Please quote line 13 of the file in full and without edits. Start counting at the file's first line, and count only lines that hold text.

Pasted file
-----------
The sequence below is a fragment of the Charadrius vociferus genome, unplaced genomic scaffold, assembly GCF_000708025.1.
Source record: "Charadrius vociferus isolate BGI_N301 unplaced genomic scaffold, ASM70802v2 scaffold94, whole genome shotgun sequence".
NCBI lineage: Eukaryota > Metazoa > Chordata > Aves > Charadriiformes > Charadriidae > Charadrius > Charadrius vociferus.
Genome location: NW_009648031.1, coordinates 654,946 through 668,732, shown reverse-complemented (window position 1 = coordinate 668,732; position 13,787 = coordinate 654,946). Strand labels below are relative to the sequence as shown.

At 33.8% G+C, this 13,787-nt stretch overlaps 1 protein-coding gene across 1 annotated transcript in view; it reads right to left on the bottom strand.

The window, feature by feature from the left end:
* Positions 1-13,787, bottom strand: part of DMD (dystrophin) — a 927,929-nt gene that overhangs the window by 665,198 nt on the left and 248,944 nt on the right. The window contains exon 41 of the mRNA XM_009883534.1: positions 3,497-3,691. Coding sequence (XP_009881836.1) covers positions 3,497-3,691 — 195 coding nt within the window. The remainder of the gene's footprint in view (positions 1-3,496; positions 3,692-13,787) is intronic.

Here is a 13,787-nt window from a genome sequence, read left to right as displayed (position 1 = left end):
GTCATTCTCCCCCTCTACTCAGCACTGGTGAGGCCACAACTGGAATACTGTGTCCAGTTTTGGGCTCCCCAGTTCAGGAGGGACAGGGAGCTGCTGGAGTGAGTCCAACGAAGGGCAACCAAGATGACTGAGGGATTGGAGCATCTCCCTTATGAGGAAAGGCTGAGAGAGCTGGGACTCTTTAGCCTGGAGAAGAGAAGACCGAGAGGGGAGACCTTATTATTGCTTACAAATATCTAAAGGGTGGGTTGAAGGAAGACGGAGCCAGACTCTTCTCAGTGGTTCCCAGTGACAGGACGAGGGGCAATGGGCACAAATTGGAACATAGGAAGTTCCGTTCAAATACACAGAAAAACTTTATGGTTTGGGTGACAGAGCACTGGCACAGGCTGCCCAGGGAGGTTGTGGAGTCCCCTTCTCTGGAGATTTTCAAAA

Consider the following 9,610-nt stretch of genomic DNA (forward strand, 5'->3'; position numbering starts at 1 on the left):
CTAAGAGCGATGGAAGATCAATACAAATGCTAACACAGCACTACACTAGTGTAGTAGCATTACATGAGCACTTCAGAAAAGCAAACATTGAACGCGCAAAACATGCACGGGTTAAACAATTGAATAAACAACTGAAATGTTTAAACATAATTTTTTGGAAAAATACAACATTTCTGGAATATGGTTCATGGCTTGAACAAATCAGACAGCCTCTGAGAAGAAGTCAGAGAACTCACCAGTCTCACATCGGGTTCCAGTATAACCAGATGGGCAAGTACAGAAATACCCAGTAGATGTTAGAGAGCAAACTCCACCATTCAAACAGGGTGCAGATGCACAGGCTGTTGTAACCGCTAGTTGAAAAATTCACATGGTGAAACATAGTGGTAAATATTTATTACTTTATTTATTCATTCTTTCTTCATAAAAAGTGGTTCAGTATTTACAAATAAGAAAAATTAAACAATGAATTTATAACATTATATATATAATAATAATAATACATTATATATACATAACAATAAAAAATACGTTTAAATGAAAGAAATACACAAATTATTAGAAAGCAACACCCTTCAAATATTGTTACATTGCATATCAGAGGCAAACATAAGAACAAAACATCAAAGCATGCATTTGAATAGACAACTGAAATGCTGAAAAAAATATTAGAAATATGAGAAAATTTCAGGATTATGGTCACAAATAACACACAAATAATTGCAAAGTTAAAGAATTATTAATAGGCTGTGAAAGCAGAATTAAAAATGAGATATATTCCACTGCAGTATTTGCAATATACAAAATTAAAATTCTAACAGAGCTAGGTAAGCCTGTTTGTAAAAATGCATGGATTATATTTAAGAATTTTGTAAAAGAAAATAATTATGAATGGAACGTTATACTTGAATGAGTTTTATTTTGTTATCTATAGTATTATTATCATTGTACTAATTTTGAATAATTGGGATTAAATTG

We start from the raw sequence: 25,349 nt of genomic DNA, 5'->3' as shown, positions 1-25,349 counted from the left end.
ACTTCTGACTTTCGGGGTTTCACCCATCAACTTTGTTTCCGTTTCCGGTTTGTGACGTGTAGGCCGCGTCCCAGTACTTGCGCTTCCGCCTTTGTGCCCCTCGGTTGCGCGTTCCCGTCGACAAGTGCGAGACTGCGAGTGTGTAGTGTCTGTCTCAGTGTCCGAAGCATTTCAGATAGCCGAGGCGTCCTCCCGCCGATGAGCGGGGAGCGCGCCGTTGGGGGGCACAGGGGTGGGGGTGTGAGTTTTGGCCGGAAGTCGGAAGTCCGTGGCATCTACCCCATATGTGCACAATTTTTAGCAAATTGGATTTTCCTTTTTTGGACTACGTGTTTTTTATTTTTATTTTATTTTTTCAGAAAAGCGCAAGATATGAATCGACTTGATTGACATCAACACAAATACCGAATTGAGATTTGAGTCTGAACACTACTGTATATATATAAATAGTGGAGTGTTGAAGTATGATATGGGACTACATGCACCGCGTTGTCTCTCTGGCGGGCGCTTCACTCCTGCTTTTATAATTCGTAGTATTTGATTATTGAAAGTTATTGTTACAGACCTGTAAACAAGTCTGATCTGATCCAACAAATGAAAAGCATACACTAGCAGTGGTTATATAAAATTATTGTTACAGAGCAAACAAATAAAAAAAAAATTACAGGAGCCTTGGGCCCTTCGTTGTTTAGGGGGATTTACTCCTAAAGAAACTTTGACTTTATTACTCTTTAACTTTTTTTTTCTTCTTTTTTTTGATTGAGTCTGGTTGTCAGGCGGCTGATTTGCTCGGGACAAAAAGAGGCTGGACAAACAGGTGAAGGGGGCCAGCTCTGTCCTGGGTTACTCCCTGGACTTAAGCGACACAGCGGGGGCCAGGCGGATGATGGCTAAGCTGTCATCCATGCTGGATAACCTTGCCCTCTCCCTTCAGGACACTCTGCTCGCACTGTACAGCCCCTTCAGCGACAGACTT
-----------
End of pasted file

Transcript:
ACTTCTGACTTTCGGGGTTTCACCCATCAACTTTGTTTCCGTTTCCGGTTTGTGACGTGTAGGCCGCGTCCCAGTACTTGCGCTTCCGCCTTTGTGCCCCTCGGTTGCGCGTTCCCGTCGACAAGTGCGAGACTGCGAGTGTGTAGTGTCTGTCTCAGTGTCCGAAGCATTTCAGATAGCCGAGGCGTCCTCCCGCCGATGAGCGGGGAGCGCGCCGTTGGGGGGCACAGGGGTGGGGGTGTGAGTTTTGGCCGGAAGTCGGAAGTCCGTGGCATCTACCCCATATGTGCACAATTTTTAGCAAATTGGATTTTCCTTTTTTGGACTACGTGTTTTTTATTTTTATTTTATTTTTTCAGAAAAGCGCAAGATATGAATCGACTTGATTGACATCAACACAAATACCGAATTGAGATTTGAGTCTGAACACTACTGTATATATATAAATAGTGGAGTGTTGAAGTATGATATGGGACTACATGCACCGCGTTGTCTCTCTGGCGGGCGCTTCACTCCTGCTTTTATAATTCGTAGTATTTGATTATTGAAAGTTATTGTTACAGACCTGTAAACAAGTCTGATCTGATCCAACAAATGAAAAGCATACACTAGCAGTGGTTATATAAAATTATTGTTACAGAGCAAACAAATAAAAAAAAAATTACAGGAGCCTTGGGCCCTTCGTTGTTTAGGGGGATTTACTCCTAAAGAAACTTTGACTTTATTACTCTTTAACTTTTTTTTTCTTCTTTTTTTTGATTGAGTCTGGTTGTCAGGCGGCTGATTTGCTCGGGACAAAAAGAGGCTGGACAAACAGGTGAAGGGGGCCAGCTCTGTCCTGGGTTACTCCCTGGACTTAAGCGACACAGCGGGGGCCAGGCGGATGATGGCTAAGCTGTCATCCATGCTGGATAACCTTGCCCTCTCCCTTCAGGACACTCTGCTCGCACTGTACAGCCCCTTCAGCGACAGACTT